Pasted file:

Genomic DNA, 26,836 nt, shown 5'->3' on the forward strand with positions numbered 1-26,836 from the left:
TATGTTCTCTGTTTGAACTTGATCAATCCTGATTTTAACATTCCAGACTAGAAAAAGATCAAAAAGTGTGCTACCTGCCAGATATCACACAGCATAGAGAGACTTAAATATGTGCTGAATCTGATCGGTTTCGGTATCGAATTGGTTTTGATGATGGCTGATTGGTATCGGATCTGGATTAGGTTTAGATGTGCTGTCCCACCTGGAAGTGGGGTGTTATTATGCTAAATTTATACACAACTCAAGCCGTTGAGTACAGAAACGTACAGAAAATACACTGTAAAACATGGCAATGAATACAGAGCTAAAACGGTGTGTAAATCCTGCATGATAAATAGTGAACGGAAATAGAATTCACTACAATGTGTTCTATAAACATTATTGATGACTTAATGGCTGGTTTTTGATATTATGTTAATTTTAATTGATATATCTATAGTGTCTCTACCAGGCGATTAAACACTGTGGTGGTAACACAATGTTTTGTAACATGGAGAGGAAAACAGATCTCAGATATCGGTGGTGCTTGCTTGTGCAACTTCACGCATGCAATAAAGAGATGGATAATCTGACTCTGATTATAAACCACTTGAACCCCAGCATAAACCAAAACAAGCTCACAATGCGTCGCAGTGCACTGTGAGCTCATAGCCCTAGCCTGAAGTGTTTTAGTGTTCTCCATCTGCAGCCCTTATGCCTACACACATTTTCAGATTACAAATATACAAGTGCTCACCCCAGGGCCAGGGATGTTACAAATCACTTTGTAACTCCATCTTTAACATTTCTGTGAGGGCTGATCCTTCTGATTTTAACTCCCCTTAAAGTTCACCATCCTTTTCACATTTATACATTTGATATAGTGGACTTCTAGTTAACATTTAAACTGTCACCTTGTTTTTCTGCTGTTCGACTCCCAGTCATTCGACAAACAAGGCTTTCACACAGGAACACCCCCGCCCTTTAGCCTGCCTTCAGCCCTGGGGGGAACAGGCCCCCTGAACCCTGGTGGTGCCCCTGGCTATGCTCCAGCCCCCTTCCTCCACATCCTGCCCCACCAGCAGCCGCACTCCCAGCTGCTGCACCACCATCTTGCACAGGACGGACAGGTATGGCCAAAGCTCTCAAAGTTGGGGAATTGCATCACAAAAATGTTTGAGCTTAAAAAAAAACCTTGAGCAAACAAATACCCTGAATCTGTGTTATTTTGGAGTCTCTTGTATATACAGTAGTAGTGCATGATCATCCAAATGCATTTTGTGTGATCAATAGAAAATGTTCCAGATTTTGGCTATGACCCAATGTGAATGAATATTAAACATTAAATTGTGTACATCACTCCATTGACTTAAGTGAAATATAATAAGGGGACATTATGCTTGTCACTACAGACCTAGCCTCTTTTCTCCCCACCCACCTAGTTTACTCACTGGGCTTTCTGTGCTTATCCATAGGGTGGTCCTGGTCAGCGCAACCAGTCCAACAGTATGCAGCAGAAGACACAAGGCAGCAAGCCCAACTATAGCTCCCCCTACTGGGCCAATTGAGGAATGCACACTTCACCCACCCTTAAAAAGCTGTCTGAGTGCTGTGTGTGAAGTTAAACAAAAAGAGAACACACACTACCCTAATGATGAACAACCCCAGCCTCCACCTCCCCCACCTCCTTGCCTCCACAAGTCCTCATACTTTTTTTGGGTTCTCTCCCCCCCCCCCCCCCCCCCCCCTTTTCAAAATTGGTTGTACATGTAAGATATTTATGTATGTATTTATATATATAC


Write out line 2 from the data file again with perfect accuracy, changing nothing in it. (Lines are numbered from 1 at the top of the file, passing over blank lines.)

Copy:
TATGTTCTCTGTTTGAACTTGATCAATCCTGATTTTAACATTCCAGACTAGAAAAAGATCAAAAAGTGTGCTACCTGCCAGATATCACACAGCATAGAGAGACTTAAATATGTGCTGAATCTGATCGGTTTCGGTATCGAATTGGTTTTGATGATGGCTGATTGGTATCGGATCTGGATTAGGTTTAGATGTGCTGTCCCACCTGGAAGTGGGGTGTTATTATGCTAAATTTATACACAACTCAAGCCGTTGAGTACAGAAACGTACAGAAAATACACTGTAAAACATGGCAATGAATACAGAGCTAAAACGGTGTGTAAATCCTGCATGATAAATAGTGAACGGAAATAGAATTCACTACAATGTGTTCTATAAACATTATTGATGACTTAATGGCTGGTTTTTGATATTATGTTAATTTTAATTGATATATCTATAGTGTCTCTACCAGGCGATTAAACACTGTGGTGGTAACACAATGTTTTGTAACATGGAGAGGAAAACAGATCTCAGATATCGGTGGTGCTTGCTTGTGCAACTTCACGCATGCAATAAAGAGATGGATAATCTGACTCTGATTATAAACCACTTGAACCCCAGCATAAACCAAAACAAGCTCACAATGCGTCGCAGTGCACTGTGAGCTCATAGCCCTAGCCTGAAGTGTTTTAGTGTTCTCCATCTGCAGCCCTTATGCCTACACACATTTTCAGATTACAAATATACAAGTGCTCACCCCAGGGCCAGGGATGTTACAAATCACTTTGTAACTCCATCTTTAACATTTCTGTGAGGGCTGATCCTTCTGATTTTAACTCCCCTTAAAGTTCACCATCCTTTTCACATTTATACATTTGATATAGTGGACTTCTAGTTAACATTTAAACTGTCACCTTGTTTTTCTGCTGTTCGACTCCCAGTCATTCGACAAACAAGGCTTTCACACAGGAACACCCCCGCCCTTTAGCCTGCCTTCAGCCCTGGGGGGAACAGGCCCCCTGAACCCTGGTGGTGCCCCTGGCTATGCTCCAGCCCCCTTCCTCCACATCCTGCCCCACCAGCAGCCGCACTCCCAGCTGCTGCACCACCATCTTGCACAGGACGGACAGGTATGGCCAAAGCTCTCAAAGTTGGGGAATTGCATCACAAAAATGTTTGAGCTTAAAAAAAAACCTTGAGCAAACAAATACCCTGAATCTGTGTTATTTTGGAGTCTCTTGTATATACAGTAGTAGTGCATGATCATCCAAATGCATTTTGTGTGATCAATAGAAAATGTTCCAGATTTTGGCTATGACCCAATGTGAATGAATATTAAACATTAAATTGTGTACATCACTCCATTGACTTAAGTGAAATATAATAAGGGGACATTATGCTTGTCACTACAGACCTAGCCTCTTTTCTCCCCACCCACCTAGTTTACTCACTGGGCTTTCTGTGCTTATCCATAGGGTGGTCCTGGTCAGCGCAACCAGTCCAACAGTATGCAGCAGAAGACACAAGGCAGCAAGCCCAACTATAGCTCCCCCTACTGGGCCAATTGAGGAATGCACACTTCACCCACCCTTAAAAAGCTGTCTGAGTGCTGTGTGTGAAGTTAAACAAAAAGAGAACACACACTACCCTAATGATGAACAACCCCAGCCTCCACCTCCCCCACCTCCTTGCCTCCACAAGTCCTCATACTTTTTTTGGGTTCTCTCCCCCCCCCCCCCCCCCCCCCCTTTTCAAAATTGGTTGTACATGTAAGATATTTATGTATGTATTTATATATATAC